Each entry is followed by a bibliography of at least one source. Many entries have books or articles listed, but in some cases the only source listed is a web site. In the preface Kohn warns that “readers should be aware that addresses of websites change frequently; those listed in the dictionary were current as of press time” (p. ix). Readers beware. I tested several of the URLs listed. Martin Luther’s Address to the Christian Nobility of the German Nation is on the Hanover Historical Text Project’s web site. Maintained by the Hanover College Department of History, the URL is active and contains the English translation of the document. (There are a number of other historical documents listed on the Hanover site.) Many of the legal documents, such as Gillette v. United States, have FindLaw URLs, which are stable. The link provided for the Addyston Pipe and Steel Company v. United States is dead; I could not find the sponsoring agency or group from the URL. For Clinton’s Second Inaugural Address, the URL for the transcript at the University of Oklahoma Law Center is active; the PBS News Hour web site URL for the reactions to the speech is not. Too bad about Grant’s Order No. 11, the edict Ulysses S. Grant issued to exclude Jews as a class from the Department of Tennessee which set off a storm of protest during the U.S. Civil War; the link was dead, and there was no way I could identify the agency. The Grolier Presents the American Presidency link for Grant’s First Inaugural Address was also dead. A more cautious approach to including URLs in bibliographies might be practiced in the future.

The dictionary is a great starting place for undergraduate research. It also provides excellent examples of what primary sources are, a concept many undergraduates have problems understanding. People interested in historical documents will also find this a useful resource.—Michael W. Handis, Associate Librarian for Technical Services and Collection Management, Mina Rees Library, City University of New York Graduate and University Center

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Anne M. Mitchell and Brian E. Surratt, Cataloging and Organizing Digital Resources: a How-To-Do-It Manual for Librarians–ARBA 2006

Cataloging and Organizing Digital Resources: a How-To-Do-It Manual for Librarians [DRAFT]

Mitchell, Anne M., and Brian E. Surratt. Cataloging and Organizing Digital Resources: a How-To-Do-It Manual for Librarians. New York, Neal-Schuman, 2005. 219p. index. (How-To-Do-It Manuals for Librarians, no.139). $75.00pa. ISBN 1-55570-521-9.

This book is not about how to select and digitize materials. The title does what it states: it gives ideas on how to organize and make accessible digital (and already digitized) resources. And it does it well.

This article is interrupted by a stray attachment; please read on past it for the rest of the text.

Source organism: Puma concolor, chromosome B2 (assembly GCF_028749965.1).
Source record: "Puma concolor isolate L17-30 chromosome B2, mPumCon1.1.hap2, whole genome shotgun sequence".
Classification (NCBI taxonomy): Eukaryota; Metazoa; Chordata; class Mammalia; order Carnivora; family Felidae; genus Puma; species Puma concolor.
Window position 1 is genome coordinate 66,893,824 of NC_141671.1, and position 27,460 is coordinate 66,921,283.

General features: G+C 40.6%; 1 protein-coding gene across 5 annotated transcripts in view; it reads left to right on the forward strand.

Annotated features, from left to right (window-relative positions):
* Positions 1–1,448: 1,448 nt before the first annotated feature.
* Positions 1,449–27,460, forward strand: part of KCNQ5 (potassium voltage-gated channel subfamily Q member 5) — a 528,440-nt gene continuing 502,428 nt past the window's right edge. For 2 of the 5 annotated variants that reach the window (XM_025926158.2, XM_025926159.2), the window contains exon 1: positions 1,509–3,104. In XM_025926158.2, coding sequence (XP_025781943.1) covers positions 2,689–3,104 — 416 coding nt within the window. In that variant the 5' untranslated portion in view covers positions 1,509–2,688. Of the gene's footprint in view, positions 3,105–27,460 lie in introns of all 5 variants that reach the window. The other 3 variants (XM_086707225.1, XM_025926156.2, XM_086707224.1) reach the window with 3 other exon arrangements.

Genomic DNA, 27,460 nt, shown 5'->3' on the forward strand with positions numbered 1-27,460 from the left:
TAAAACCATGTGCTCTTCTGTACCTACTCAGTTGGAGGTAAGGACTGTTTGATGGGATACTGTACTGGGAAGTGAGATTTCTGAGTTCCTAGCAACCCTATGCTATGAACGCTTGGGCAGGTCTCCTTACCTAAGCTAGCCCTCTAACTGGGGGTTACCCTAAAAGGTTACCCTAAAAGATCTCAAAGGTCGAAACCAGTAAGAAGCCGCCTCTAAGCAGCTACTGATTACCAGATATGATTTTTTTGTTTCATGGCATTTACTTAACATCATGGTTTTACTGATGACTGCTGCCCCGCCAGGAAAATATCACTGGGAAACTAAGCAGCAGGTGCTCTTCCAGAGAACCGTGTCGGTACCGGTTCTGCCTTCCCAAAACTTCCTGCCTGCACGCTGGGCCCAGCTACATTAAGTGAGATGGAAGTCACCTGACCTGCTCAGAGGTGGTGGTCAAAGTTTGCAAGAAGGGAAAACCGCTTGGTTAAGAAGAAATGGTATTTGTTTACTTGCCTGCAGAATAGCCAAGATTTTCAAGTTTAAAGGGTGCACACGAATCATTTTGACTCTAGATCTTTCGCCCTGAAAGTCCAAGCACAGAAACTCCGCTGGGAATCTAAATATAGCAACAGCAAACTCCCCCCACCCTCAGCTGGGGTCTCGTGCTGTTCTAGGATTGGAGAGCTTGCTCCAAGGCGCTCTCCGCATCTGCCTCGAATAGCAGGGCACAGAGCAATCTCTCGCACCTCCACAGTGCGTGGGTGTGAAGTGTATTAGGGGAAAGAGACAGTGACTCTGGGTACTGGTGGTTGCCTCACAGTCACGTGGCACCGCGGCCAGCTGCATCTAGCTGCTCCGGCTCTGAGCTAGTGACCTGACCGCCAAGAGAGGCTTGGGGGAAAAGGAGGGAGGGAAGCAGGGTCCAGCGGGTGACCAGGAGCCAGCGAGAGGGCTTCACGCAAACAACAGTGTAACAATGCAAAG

No book of this type could be written without a discussion of the MARC record for continuing resources. Mitchell and Surratt go into great detail to illustrate the different MARC coding in the fixed and variable fields for different types of digital resources: databases, ebooks and online manuscripts, online journals, items “born digital,” i.e. those published only on the Web, items in print which are digitized, and theses. Ironically, print theses are considered unpublished; MARC records for printed theses do not have publisher information recorded. In the electronic environment, however, theses available full-text online are considered published. (The publisher information is recorded in brackets.)

At no time do the authors talk down or take a patronizing tone. They inform and do so with aplomb. Numerous examples of MARC tagging, MARC field definitions and homepages abound. They analyze what affects bibliographic control of digital resources. Numerous examples of different types of information and how to catalog such information is presented in readable (and digestable) form.

My favorite chapter (3) is “Exploring Alternatives to Cataloging.” Why catalog digital resources? Good question. There are other alternatives to entering a full MARC record into a library’s ILS. Constructing full MARC records is time-consuming, as any cataloger knows. Metadata creation is no different. Web lists are an alternative and can be much more visible and flexible. There are also companies, such as Serials Solutions, which provide an indexing and updating service for online materials on a regular basis. The drawback, of course, is that the resources are not available via subject or keyword searching, nor are they in the “one stop” ILS. Federated searching offers another way to find the resources, but some databases are not accessible to these search engines, and duplication can occur in some cases. Any choice of access offers benefits and drawbacks. The important point, the authors argue, is for libraries to adopt a bibliographic strategy with regard to the online resources available through the Web.

Each chapter has a bibliography at the end of it for more information. There is also a good index at the back of the book. The book is well-organized with good illustrations. Unfortunately, books of this type have a short shelf-life. In 2008, a new cataloging standard will be released. As of this writing, the plan is to abandon AACR for something more flexible and adaptable to multiple technological environments. Whether this comes to pass remains to be seen.

Regardless, Cataloging and Organizing Digital Resources is a valuable resource for librarians unfamiliar with the online environment and libraries just beginning to grapple with the problems of making online collections accessible.

REVIEWED BY: Michael W. Handis, Associate Librarian for Collection Management, The Graduate Center, City University of New York.